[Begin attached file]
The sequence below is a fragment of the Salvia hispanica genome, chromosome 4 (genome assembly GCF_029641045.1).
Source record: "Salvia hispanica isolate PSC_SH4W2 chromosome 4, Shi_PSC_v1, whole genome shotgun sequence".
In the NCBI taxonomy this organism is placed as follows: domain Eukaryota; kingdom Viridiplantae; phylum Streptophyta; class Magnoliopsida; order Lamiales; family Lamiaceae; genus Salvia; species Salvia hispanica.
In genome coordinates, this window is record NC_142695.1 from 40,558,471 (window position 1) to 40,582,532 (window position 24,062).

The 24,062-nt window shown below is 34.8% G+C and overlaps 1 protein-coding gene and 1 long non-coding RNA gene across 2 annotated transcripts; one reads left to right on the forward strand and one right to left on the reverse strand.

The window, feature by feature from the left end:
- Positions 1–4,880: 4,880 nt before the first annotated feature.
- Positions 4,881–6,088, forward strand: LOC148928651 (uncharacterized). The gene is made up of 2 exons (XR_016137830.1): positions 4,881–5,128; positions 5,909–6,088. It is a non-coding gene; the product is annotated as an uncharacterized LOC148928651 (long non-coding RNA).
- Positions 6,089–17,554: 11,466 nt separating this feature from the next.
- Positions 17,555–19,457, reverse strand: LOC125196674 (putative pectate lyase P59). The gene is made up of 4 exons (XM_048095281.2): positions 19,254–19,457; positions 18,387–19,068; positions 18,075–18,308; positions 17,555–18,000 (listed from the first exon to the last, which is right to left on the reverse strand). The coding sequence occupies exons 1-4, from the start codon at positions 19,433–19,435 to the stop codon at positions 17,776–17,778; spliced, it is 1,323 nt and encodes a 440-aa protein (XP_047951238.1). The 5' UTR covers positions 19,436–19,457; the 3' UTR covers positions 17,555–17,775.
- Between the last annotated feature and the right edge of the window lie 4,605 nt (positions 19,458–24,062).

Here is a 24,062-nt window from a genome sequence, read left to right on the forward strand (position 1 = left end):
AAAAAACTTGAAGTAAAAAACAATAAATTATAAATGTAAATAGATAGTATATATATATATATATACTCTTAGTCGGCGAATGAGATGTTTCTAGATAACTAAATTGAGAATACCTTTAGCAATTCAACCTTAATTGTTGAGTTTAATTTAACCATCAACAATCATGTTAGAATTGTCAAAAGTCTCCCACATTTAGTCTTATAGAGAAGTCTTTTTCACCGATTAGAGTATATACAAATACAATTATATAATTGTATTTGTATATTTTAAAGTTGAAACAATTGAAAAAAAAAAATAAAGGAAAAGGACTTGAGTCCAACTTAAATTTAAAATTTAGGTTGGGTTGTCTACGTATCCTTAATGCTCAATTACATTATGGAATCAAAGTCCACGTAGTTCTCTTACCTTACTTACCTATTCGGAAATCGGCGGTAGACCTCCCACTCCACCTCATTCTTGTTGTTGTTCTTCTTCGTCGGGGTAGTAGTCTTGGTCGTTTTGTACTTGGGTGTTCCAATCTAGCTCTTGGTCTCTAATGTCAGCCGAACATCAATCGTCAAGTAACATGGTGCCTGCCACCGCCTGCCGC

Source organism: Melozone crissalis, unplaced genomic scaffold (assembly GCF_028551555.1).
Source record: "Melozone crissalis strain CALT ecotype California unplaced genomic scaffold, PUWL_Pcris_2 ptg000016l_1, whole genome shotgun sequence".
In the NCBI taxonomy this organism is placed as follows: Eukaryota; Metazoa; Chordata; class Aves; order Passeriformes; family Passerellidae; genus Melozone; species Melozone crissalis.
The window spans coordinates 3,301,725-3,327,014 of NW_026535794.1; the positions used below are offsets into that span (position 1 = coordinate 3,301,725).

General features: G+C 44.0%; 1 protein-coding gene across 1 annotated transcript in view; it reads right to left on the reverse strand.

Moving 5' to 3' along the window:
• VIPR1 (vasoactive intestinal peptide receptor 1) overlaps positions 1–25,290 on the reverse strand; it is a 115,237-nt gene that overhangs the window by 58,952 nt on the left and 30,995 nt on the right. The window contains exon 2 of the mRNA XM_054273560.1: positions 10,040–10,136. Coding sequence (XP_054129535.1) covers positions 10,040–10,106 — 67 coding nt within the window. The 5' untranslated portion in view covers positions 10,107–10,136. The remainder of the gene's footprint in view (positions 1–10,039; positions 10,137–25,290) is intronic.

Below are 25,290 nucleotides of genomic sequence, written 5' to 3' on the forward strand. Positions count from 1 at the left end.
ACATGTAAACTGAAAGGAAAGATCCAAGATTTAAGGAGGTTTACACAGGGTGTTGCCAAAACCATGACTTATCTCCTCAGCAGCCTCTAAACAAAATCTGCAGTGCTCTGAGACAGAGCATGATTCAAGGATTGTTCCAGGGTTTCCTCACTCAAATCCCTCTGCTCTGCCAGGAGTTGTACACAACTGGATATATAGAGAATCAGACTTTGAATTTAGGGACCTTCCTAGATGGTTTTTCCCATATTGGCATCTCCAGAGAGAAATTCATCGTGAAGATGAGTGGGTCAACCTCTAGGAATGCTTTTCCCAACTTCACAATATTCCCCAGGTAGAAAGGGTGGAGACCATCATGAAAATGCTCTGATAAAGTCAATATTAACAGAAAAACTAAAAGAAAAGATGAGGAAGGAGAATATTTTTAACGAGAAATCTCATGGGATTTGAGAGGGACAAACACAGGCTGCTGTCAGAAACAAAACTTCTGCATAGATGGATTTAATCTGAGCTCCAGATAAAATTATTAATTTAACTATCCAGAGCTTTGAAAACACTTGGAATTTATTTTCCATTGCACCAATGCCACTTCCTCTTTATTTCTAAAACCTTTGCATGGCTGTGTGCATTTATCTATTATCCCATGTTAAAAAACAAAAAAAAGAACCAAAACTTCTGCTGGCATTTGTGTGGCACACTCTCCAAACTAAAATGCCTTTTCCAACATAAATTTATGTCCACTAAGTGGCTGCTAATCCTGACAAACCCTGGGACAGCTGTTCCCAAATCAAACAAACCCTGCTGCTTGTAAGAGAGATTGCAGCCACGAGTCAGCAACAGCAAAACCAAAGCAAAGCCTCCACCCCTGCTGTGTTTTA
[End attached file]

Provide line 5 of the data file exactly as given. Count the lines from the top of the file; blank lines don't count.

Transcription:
The 24,062-nt window shown below is 34.8% G+C and overlaps 1 protein-coding gene and 1 long non-coding RNA gene across 2 annotated transcripts; one reads left to right on the forward strand and one right to left on the reverse strand.